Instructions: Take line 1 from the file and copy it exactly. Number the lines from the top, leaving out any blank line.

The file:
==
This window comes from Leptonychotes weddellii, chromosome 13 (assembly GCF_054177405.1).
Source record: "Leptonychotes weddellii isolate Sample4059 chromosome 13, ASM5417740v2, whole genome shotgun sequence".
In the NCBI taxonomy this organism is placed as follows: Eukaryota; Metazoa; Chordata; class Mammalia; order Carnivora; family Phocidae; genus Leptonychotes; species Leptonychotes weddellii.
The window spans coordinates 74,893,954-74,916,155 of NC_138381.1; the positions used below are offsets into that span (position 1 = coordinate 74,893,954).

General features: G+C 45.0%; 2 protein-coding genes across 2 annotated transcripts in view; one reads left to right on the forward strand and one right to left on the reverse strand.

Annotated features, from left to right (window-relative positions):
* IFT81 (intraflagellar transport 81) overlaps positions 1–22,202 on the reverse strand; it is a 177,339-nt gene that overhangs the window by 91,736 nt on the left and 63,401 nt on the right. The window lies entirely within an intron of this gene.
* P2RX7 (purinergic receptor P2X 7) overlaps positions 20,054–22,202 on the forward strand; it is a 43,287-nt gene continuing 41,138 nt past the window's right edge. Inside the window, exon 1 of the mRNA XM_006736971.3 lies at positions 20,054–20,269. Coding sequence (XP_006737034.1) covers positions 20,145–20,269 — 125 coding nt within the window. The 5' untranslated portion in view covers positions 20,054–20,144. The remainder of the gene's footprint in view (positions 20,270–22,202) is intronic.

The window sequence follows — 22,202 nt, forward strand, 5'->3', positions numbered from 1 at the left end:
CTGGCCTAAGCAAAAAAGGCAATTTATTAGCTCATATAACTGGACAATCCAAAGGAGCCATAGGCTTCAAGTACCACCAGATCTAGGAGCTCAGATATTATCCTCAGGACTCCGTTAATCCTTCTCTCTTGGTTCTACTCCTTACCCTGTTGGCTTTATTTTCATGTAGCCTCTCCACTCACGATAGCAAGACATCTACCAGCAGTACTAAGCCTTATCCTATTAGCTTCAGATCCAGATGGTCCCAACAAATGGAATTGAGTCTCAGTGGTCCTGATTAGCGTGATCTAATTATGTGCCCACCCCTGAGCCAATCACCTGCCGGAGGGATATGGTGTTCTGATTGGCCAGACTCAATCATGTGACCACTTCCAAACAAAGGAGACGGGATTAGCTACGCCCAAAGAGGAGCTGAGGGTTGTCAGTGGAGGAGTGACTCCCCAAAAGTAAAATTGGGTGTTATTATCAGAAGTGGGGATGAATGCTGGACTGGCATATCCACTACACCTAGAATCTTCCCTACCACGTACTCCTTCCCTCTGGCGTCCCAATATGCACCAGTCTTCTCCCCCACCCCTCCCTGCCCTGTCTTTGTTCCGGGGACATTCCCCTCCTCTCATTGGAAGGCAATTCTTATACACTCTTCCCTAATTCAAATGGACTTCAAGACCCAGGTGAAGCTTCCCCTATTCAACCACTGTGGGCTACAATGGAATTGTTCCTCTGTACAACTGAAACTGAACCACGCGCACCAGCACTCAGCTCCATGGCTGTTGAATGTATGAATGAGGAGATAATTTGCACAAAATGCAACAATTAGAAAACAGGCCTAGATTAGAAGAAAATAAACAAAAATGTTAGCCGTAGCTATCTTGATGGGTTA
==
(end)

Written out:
This window comes from Leptonychotes weddellii, chromosome 13 (assembly GCF_054177405.1).